By Laura Taylor, Public Affairs Staff
Looking to impress the in-laws this holiday season? Headed to a trivia night with friends? Or maybe you just want to annoy that special someone with clever facts. Then this is the blog post for you: Astonish your friends and family with seasonal data from the St. Louis Fed.
FRED (Federal Reserve Economic Data) is the St. Louis Fed’s signature economic database. And with over 600,000 data series to browse, you can be sure to find holiday data — er, holidata — for any occasion.
Thinking about the dessert table at your next holiday event? If so, consider this: by the pound, the retail price of chocolate chip cookies has more than doubled over the last 40 years, in nominal dollars.
Looking at the mostly top line (the lighter brown line just labeled "Cookies, Chocolate Chip, Per Lb. [453.6 Gm] in U.S. City Average"), in January 1980, the average price per pound of chocolate chip cookies in the U.S. was $1.49. As of November 2019, that price was about $3.60.
While consumers tend to think in nominal prices — what we see and pay currently — if we adjust for inflation, the price actually declined. That’s the bottom line.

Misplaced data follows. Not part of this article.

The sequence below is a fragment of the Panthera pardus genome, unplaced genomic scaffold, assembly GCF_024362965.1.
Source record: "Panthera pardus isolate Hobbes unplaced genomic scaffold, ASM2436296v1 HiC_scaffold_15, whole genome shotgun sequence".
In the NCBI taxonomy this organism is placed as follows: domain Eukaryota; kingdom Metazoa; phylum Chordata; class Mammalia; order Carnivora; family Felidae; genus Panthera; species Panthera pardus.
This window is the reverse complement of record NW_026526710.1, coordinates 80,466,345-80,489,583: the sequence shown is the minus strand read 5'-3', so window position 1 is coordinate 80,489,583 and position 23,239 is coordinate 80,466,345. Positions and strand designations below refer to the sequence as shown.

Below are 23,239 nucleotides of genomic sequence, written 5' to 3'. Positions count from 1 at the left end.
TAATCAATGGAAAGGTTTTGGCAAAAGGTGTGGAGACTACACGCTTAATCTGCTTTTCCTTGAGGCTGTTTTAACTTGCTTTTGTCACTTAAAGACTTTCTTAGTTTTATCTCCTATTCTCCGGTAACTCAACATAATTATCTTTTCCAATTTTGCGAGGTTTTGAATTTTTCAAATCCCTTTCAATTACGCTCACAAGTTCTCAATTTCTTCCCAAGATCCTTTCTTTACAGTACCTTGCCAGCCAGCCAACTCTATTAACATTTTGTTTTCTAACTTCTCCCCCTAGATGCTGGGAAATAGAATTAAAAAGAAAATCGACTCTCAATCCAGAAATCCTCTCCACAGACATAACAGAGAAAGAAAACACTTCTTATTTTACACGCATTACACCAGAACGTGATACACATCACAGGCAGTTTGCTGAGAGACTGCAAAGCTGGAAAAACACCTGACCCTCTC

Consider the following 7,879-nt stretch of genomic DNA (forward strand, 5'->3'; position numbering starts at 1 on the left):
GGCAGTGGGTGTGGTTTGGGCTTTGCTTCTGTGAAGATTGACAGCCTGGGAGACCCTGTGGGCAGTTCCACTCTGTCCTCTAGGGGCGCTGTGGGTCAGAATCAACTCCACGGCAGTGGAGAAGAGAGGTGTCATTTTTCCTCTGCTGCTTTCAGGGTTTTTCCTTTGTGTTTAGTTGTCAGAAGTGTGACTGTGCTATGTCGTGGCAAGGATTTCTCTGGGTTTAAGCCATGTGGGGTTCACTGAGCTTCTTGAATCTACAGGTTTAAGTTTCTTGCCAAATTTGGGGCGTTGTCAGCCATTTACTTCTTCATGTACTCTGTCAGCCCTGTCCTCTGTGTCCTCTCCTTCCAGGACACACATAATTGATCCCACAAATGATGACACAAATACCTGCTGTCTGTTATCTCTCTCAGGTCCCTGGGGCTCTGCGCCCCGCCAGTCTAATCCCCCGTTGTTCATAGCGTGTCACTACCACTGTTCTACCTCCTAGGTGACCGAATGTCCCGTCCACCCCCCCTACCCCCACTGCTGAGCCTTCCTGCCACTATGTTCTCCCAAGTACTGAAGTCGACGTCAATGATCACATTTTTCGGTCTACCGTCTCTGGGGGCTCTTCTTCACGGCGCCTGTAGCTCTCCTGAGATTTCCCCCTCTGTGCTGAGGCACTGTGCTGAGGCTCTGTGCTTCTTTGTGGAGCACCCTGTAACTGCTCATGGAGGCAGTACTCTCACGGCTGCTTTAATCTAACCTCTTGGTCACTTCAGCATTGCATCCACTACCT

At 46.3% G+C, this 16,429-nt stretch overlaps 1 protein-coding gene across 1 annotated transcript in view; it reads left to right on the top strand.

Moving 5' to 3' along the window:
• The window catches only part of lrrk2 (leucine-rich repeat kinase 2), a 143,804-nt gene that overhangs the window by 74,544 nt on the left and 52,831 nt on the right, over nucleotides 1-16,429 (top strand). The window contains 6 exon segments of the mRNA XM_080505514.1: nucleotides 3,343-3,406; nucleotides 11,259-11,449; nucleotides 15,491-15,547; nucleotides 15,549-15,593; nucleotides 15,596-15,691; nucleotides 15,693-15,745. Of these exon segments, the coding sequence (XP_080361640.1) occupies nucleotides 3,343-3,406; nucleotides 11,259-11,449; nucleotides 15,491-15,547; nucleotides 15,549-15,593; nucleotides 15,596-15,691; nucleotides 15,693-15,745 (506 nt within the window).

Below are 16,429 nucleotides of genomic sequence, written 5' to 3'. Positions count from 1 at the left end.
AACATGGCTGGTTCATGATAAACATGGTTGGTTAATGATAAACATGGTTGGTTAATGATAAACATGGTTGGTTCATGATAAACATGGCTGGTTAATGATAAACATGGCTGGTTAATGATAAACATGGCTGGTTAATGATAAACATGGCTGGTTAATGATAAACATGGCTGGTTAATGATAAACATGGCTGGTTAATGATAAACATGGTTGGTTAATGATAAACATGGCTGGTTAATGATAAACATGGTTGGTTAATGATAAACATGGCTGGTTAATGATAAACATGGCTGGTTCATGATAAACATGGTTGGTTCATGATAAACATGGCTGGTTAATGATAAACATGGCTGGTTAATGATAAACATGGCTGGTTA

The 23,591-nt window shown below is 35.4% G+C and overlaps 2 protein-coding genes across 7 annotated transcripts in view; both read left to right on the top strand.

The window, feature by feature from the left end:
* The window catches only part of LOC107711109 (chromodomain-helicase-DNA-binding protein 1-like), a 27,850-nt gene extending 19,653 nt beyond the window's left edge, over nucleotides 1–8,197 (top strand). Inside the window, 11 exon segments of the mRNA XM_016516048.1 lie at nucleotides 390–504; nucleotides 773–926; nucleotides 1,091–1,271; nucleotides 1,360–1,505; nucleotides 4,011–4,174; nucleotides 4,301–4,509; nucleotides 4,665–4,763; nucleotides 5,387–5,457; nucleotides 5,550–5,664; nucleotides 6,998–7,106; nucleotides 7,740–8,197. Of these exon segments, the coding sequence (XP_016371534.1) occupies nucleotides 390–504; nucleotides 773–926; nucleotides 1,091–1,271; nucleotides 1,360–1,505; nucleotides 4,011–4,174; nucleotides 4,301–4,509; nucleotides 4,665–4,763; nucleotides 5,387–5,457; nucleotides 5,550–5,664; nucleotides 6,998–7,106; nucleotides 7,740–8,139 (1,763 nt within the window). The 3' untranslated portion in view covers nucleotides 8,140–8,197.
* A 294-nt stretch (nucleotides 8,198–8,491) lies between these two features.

Chocolate not your thing? The consumer price index (a measure of the average change over time in prices that urban consumers pay for goods and services) tells the story of candy and chewing gum over the past 22 years.
Do you and yours break out the board games each December? Your dollar is one of millions spent each month at hobby, toy and game retail stores in the U.S.
In October, $1.2 billion was spent on games and toys, and it should come as no surprise that sales peak each December. Check out the pattern in this FRED chart below:
Many holiday shoppers choose to spend their dollars from the comfort of their own home, shopping online. E-commerce sales have steadily increased over time from the first data collection period in 1999. As of the third quarter in 2019, online purchases have made up approximately 11.2% of all retail sales in the U.S. In 1999, that number was only 0.6%!
The holiday season isn’t just about spending, but also about giving. According to the Internal Revenue Service, taxpayers claimed nearly $234 billion in charitable contributions in 2016. That’s up from $126 billion in 1999.